January 2013
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Something ought to be done, by golly

By David Grant Long

It was horrific.

Once again, my whole weekend was thrown into complete disarray by current events.

Last winter it was the shooting in Tucson of a Congresswoman and many others at a shopping center by a crazy man early on a Saturday.

That’s what everyone called it then: Horrific.

Lots of Very Important People appeared on TV all that weekend jawing long and loud about how bad it made them feel, and how their sympathies went out to the families of the victims and those victims who were still somewhat alive. Wow, I mean, some of them looked like it was their close relatives who had been shot or something.

Now, last month, it was a couple dozen more people – mostly really cute little kids – mowed down at a Connecticut elementary school by, by golly, yet another “deranged” person on a Friday. Yet another “senseless” act that disrupted my TV viewing plans and made me feel pretty uncomfortable to boot – really upset if I thought about it too long.

I had intended to watch a movie, maybe some light comedy to relax, some world news just to keep up, maybe a game show or two, and then on Sunday the Broncos. And now this. I had to spend days, actual days, hearing over and over about the tragedy.

Just like the last time – a horrific act carried out by an obviously psychotic killer. The crazy guy who did it this time was analyzed by the instant pundits (just add news story and stir) as mentally disturbed — now there’s a hard call — and many of our slack-jawed, yellow-bellied leaders again made vague noises about something being done to prevent or at least to lessen the frequency of these mass killings.

Just terrible they are. And there’s something about such a large number of innocent middle-class little white kids that makes it seem even more “horrific” than, say, when a pre-teenager gets gunned down in a Chicago ghetto or an LA barrio.

After all, these sorts of ends are written every day for our black and brown youngsters. Sure, it’s sad when a little minority child is hit by a stray bullet in a drive-by shooting, and sure, it’s bad when this happens over and over periodically, but as a tragic act, the number of grade-school kids killed in Newtown surpasses an equal number of gang-related deaths in overall sadness, because people who choose to live in such crime-ridden neighborhoods must expect a certain amount of violence, and, well, they’ve got to bear some responsibility.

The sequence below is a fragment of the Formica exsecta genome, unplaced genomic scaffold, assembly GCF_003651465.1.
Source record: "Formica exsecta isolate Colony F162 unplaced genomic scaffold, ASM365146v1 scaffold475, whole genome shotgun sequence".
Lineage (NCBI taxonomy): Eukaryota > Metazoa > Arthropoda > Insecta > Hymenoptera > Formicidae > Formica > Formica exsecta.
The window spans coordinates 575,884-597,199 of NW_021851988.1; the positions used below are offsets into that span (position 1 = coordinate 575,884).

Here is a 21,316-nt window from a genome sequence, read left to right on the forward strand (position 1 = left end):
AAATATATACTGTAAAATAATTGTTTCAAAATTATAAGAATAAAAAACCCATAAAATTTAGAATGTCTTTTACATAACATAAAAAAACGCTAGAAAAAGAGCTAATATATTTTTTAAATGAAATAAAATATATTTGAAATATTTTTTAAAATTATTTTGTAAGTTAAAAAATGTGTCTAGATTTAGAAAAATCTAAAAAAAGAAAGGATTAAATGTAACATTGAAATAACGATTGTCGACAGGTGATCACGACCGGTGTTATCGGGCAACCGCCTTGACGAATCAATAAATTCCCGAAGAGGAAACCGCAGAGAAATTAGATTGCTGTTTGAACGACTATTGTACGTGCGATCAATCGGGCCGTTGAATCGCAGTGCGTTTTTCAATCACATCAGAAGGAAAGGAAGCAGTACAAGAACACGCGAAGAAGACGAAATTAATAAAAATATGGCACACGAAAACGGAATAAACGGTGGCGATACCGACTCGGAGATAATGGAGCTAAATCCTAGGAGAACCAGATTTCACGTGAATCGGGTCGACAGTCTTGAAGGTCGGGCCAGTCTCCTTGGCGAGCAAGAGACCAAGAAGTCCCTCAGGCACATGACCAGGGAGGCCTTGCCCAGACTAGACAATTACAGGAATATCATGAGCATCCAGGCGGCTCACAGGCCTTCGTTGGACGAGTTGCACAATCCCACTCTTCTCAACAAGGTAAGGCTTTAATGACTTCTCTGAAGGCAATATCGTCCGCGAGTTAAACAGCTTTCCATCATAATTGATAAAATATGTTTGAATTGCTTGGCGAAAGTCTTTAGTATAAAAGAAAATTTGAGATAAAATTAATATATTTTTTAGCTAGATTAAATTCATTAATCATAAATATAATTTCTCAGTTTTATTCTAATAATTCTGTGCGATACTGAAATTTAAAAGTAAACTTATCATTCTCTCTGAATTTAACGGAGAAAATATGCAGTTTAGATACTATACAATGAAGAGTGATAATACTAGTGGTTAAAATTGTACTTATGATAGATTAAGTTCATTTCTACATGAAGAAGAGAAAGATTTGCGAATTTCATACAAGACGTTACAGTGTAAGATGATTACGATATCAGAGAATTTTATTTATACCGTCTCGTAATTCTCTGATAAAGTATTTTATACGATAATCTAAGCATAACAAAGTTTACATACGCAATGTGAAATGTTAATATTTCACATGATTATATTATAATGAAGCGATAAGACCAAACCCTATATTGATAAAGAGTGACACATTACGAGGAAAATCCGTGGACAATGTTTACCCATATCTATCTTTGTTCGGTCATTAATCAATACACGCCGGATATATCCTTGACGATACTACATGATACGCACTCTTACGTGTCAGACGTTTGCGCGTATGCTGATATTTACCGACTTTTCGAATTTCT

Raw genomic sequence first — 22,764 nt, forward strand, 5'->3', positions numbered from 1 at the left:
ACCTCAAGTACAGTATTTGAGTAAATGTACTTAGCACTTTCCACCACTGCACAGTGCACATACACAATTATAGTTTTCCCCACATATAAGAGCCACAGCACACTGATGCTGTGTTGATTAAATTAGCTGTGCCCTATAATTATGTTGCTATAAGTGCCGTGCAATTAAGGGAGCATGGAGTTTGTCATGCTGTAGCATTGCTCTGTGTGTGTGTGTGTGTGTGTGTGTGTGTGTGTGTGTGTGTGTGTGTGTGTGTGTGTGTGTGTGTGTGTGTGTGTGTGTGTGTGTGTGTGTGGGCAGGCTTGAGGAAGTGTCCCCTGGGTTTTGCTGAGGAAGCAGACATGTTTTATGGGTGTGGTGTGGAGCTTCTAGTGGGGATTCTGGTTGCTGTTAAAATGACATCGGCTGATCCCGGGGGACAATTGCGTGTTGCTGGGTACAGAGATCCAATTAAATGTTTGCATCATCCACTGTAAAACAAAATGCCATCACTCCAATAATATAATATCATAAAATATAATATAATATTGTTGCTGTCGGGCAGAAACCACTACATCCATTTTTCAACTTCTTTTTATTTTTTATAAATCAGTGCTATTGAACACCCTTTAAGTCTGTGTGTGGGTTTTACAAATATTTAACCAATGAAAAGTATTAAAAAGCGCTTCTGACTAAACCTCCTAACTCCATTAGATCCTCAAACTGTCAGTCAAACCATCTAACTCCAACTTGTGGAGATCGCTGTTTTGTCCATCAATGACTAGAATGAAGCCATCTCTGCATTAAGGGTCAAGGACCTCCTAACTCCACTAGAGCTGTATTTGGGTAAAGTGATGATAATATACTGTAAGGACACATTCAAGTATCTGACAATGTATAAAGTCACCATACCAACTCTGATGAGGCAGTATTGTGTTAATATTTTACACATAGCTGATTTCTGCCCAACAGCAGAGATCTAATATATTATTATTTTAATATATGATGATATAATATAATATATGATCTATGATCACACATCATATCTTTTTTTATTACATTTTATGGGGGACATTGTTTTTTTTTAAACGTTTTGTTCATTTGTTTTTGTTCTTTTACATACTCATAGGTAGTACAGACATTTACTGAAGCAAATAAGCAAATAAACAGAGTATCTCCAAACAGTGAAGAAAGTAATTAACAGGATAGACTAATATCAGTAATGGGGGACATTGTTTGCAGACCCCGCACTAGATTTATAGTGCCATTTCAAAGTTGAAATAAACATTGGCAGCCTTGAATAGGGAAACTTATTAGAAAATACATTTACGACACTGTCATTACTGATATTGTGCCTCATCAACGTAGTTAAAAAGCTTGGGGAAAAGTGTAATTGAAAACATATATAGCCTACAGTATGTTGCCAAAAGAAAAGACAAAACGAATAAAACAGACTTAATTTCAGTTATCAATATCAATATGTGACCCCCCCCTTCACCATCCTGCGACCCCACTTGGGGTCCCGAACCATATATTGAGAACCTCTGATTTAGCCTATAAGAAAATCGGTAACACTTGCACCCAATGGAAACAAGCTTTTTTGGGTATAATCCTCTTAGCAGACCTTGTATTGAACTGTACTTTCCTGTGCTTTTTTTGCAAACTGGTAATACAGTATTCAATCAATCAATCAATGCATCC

So few folks see a need for a national carrying-on about each and every shooting death in our decaying urban areas, even though we all agree it’s too darned bad.

But when you’re dealing with a bunch of apple-cheeked, blue-eyed little angels such as the Newtown victims, not to mention teachers and a principal who were helping them actualize their potential, that’s a little different.

As did the Tucson slaughter, this one called for a visit by the President and major statements from groups that concern themselves with such matters – the National Rifle Association, the Brady anti-gun campaign, mental-health groups and so on. Their bigwigs were universal in their condemnation of this latest “senseless” act even while the news media were saying the one piece of the puzzle – the “why” — was still to be answered. (As though this nut might have left a letter before he blew his own brains out that put everything into a rational context. As though somewhere still hidden there might be an explanation that will make us clutch our foreheads and exclaim, “Now I see — it makes so much sense!”)

So there were several days of chewing the fat over this latest blow to our sensitivities, more so than even over the Congresswoman’s blasting, it seemed, before the hubbub gradually began to die down, even though some more-radical members of the political class vowed it would be different this time.

Why, some politicians were so overwrought that they changed positions (slightly) on how much they supported interpreting the Second Amendment to mean all good citizens should be able to own as much firepower as they can afford. A few even called for an end to the sale of “assault weapons” and the “gun-show loophole” that allows felons and loony tunes to buy the means to carry out their twisted ends without even a background check.

After all, some of these pink and white hogs feeding at the public trough have piglets and grand-piglets of their own. I mean, they can relate.

But after all the funerals were covered live and all those little caskets were put in the ground, once the flowers and stuffed animal at the “makeshift memorials,” as they’re always called, began to wilt and fade, once those parents who were still able to talk had their say, just what else was there? Other than some very dry and complicated policy debates about whether tightening our gun laws would do any good, why sports hunters need high-capacity clips to make mincemeat out of wild animals and how come sick people don’t have more access to mental-health professionals – not much. Stuff that’s pretty irrelevant to most of us good citizens who don’t have a great passion for weapons of mass destruction and don’t have serious mental problems, at least not yet.

So the grieving went on grieving and the rest of us thankfully turned our attention back to the needs of our own pampered lives. Like what movie to watch on any given weekend and wondering whether the Broncos can get home-field advantage throughout the NFL playoffs.

Seriously, though, it is too bad about those kids.

Maybe something ought to be done about it.

David Grant Long writes from Cortez, Colo.


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